Tinnitus research at Wayne State University may eventually help the more than 250 million people across the globe that suffer from this debilitating “side effect” of hearing loss. Since the mechanisms involved in tinnitus are poorly understood, the treatments for tinnitus focus more on helping sufferers learn to live with and cope with the symptoms rather than actually solving the problem.
A number of research teams worldwide, however, are working on real treatments for tinnitus.
One team, located at Wayne State University in Detroit, Michigan, recently received a grant of $330,000 from the National Science Foundation to develop a 3-D neural probe. Dr. Yong Xu, associate professor of electrical and computer engineering and Dr. Jinsheng Zhang, associate professor and associate research director of otolaryngology, are trying to develop an implantable device that will suppress the whistling, ringing, buzzing and screeching that so many people hear 24 hours a day, 7 days a week, 365 days a year.
As knowledge in the fields of neurosurgery and neuroscience continues to expand, scientists seek new tools that will let them understand more about how the human nervous system works at the cellular level. A number of neural probes have contributed significant information to how the nervous system works and to therapies for various neurological disorders other than tinnitus.
Because neural probes are so successful at providing new information about the nervous system, doctors and researchers continue to demand advanced technology—particularly neural probes—that will help them continue to push into this medical frontier.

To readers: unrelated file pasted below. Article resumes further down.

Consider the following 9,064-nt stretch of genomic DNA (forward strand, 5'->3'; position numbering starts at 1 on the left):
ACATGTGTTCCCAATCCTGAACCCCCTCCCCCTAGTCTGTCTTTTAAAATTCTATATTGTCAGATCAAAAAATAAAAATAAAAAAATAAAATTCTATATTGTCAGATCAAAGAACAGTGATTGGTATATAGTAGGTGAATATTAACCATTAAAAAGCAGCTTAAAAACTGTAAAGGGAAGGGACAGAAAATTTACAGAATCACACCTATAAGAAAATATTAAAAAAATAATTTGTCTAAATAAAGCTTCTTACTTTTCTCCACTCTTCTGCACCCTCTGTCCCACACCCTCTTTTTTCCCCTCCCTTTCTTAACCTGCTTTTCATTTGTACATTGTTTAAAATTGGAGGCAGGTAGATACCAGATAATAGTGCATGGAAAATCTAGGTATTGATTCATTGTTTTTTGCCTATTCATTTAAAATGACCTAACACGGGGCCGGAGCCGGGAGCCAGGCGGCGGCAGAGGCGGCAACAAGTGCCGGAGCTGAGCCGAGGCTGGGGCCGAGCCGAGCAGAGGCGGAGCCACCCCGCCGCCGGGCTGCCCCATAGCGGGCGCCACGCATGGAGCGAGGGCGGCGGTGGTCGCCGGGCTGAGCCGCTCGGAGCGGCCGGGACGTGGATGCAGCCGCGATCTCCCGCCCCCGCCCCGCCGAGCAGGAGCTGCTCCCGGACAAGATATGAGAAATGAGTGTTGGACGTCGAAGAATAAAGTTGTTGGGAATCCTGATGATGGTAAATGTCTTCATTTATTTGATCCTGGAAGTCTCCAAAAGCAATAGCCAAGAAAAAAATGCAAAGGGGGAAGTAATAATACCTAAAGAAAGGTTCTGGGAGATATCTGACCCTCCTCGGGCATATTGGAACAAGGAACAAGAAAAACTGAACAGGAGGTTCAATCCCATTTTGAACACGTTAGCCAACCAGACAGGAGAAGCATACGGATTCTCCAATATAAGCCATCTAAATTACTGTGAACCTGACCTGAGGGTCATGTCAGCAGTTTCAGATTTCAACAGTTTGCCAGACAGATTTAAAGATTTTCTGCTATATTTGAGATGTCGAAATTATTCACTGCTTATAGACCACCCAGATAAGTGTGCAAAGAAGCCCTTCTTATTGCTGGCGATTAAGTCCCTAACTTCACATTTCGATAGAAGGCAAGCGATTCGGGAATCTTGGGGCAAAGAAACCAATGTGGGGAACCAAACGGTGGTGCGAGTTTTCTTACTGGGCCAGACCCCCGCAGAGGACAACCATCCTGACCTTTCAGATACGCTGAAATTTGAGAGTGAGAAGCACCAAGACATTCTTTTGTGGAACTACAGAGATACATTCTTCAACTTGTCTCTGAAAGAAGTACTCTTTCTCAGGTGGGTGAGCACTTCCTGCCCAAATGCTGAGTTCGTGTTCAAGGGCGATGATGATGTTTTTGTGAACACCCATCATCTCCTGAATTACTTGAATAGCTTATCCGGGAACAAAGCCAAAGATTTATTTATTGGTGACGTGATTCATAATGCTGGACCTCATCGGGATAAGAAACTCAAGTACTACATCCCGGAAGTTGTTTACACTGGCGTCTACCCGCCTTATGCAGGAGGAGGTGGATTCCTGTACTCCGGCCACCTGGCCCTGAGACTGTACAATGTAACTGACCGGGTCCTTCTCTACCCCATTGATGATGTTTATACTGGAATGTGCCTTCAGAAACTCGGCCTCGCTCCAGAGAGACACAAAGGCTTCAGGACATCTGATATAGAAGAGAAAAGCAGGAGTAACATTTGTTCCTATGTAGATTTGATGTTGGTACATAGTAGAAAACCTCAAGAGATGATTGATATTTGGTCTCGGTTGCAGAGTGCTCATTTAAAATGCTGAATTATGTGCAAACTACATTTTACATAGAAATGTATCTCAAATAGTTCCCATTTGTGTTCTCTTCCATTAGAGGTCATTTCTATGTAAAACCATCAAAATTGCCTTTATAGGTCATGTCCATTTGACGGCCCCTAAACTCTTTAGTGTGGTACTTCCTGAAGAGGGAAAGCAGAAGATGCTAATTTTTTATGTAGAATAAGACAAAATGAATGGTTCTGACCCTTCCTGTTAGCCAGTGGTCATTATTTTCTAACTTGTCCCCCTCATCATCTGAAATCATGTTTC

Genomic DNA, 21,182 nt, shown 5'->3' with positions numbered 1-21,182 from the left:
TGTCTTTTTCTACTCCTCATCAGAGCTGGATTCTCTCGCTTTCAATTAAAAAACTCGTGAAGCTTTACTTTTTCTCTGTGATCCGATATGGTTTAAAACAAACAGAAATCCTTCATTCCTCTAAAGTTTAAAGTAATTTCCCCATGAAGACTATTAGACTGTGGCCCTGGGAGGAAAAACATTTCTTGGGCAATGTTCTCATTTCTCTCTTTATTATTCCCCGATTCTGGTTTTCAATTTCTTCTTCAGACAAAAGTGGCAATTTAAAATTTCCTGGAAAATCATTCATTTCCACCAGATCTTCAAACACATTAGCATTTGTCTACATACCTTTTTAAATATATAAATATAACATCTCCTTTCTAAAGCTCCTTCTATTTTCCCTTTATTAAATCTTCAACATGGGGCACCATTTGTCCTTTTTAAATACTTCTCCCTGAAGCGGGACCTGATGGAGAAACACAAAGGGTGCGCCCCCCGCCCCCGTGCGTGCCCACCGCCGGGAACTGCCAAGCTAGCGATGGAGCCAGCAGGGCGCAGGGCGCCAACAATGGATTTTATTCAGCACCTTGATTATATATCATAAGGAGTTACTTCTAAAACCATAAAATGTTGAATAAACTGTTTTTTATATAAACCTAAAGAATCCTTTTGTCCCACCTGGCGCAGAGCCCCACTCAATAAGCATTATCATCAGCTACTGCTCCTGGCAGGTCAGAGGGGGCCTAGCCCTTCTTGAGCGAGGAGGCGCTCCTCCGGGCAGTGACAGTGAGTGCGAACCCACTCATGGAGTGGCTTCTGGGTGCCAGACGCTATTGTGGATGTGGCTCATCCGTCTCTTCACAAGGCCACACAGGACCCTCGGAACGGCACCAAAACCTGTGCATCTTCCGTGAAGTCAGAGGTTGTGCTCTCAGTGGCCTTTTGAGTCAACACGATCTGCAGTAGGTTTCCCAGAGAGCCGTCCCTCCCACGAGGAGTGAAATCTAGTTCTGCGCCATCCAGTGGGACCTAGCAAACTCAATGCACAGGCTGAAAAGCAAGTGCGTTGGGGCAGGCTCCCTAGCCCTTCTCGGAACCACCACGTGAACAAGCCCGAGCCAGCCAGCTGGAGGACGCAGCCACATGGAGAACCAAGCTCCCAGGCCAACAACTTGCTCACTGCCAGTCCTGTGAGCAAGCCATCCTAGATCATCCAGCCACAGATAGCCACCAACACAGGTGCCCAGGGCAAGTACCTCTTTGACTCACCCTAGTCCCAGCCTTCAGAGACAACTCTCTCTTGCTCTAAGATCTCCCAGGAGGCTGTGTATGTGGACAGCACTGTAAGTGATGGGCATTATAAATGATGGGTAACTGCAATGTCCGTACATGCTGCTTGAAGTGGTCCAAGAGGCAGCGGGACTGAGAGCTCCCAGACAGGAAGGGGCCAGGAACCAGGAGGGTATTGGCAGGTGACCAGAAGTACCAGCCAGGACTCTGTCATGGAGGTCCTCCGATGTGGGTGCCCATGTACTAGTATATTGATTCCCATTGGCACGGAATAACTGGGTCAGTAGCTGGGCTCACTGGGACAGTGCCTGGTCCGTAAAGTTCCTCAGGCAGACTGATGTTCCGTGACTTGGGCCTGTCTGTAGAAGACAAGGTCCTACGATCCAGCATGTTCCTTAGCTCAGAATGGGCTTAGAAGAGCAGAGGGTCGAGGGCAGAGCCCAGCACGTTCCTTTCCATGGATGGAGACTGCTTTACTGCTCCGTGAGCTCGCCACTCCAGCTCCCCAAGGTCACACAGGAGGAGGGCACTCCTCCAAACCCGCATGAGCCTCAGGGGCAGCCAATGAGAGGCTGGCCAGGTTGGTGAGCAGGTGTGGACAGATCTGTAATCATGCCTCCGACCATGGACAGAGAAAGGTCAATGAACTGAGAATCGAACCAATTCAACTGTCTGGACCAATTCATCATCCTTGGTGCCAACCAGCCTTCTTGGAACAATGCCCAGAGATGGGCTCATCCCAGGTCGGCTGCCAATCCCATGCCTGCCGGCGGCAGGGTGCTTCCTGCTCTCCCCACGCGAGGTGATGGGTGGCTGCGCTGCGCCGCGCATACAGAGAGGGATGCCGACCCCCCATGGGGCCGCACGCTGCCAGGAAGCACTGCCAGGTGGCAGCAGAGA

Doctors Xu and Zhang say that they’re trying to develop a probe that will combine electrical and chemical interfaces, which will lead to a more effective means of studying neurotransmitters and administering medications. This, in turn, will allow researchers to study and monitor neurons—nerve cells—more efficiently and in deeper parts of the brain. If the Wayne State University team is successful, the new probe could open the door to research that will lead to new therapies not only for tinnitus, but for other neurological disorders as well, including refractory paralysis, epilepsy, Parkinson’s disease, Alzheimer’s disease, and blindness.
Despite all the other potential applications for the implantable neural probe they are developing, Doctors Xu and Zhang will target tinnitus suppression. This use alone could improve the quality of life for more than 50 million Americans, of whom approximately three to four million people are debilitated by tinnitus.
One reason Doctors Zhang and Xu are focusing on tinnitus rather than some of the other neurological disorders this probe may help with that is there is no reliable treatment for tinnitus at this time. Medication and other therapies can improve how patients cope with their condition, but these therapies take a long time and a lot of effort by patients, and are not universally effective.
However, recent studies have shown that direct electrical neurological simulation of the auditory cortex may be more effective and longer lasting than other therapies that currently are used with tinnitus patients. This means that the probe the Wayne State University team is working on could potentially get to the heart of the tinnitus problem for millions of patients, both in the United States and worldwide.